|The 'social home.'|
The institution pictured here is in Bulgaria and houses about 70 children ages 7 to 17. The playground is is comprised of blacktop and dirt, the windows have fencing, and the furniture is in bad condition. Those in charge do their best with what they have, but large facilities like this one cannot give the one-on-one attention that young children need to feel secure and loved.
|The view of the 'garden' from a bedroom window.|
Most of the children in this home are Roma, many have disabilities. In general, most Eastern and Southern European countries have made tremendous improvements in these institutions since 1989, but they are still 'institutions,' not homes, and the children living in them are not fully integrated into the community. They are instead stigmatized and sometimes they internalize a sense of rejection. One teenager on the cusp of leaving said, "I am Roma, Roma is bad."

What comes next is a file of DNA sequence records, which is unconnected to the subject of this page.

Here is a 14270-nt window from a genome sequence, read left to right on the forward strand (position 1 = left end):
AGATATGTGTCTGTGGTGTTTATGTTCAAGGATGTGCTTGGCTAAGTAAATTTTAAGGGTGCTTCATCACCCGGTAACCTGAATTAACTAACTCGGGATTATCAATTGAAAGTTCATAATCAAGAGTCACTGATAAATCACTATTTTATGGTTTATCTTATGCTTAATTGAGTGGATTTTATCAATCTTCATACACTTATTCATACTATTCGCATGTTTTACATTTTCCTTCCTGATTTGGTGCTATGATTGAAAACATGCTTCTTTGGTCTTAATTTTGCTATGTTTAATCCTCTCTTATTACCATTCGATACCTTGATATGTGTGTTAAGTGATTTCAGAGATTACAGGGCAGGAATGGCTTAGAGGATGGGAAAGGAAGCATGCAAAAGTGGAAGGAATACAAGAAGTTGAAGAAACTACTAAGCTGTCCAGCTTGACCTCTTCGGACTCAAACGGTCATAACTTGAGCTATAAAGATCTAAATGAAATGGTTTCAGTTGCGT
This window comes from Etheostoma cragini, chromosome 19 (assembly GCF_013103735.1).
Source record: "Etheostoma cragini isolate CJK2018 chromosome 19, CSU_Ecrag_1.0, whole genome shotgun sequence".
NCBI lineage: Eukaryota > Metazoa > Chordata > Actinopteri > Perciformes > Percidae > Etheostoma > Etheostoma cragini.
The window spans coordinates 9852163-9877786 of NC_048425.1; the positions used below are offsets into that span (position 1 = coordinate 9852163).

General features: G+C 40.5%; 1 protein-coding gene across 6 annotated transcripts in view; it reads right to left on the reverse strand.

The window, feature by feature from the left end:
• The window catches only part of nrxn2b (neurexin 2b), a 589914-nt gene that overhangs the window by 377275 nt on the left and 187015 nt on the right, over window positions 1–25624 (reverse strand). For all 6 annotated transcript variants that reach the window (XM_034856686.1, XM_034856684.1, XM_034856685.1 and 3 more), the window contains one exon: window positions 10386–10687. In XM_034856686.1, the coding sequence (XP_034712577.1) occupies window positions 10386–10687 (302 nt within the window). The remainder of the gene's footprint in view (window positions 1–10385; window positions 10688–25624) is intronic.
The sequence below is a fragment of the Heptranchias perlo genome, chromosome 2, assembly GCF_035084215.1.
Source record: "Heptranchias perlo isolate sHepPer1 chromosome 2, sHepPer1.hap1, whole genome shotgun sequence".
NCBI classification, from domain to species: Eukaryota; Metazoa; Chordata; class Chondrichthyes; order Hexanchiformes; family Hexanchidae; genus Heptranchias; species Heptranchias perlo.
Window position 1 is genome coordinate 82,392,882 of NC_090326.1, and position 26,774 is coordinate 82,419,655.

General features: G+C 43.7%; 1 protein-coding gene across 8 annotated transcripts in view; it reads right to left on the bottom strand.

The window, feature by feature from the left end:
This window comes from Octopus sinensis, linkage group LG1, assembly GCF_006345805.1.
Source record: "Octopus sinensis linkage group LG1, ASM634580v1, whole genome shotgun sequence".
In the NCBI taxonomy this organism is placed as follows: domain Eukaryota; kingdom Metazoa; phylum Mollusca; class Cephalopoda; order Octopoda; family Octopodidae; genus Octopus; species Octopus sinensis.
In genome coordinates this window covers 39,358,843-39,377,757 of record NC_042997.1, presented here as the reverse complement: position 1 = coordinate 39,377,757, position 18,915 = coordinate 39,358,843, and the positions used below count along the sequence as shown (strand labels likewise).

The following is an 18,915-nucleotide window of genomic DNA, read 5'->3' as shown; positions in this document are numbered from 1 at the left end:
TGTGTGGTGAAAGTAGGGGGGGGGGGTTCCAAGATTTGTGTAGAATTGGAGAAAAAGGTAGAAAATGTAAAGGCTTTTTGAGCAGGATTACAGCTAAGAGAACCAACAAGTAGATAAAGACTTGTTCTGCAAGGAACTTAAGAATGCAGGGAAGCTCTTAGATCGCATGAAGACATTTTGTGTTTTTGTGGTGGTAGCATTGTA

(For more on our volunteer trip read Everybody Helps.)
Those of us from America often lack knowledge of and experience with the racially contentious milieu in which Roma live. However, 'Roma integration' is a priority for members of the European Union. In addition to the EU monies, integration programs receive assistance from private donors and NGOs in the US, Holland and the UK among others. Efforts have mixed success, just as does with integration of minorities in any country, be it the US or Iraq.
Georgette Mulheir and her organization, Lumos, work "to transform an outdated and harmful system into one which supports and protects children and enables them to have a positive future." Here is a ten minute TEDtalk by Ms. Mulheir on the perils of the social and emotional development of institutionalized children.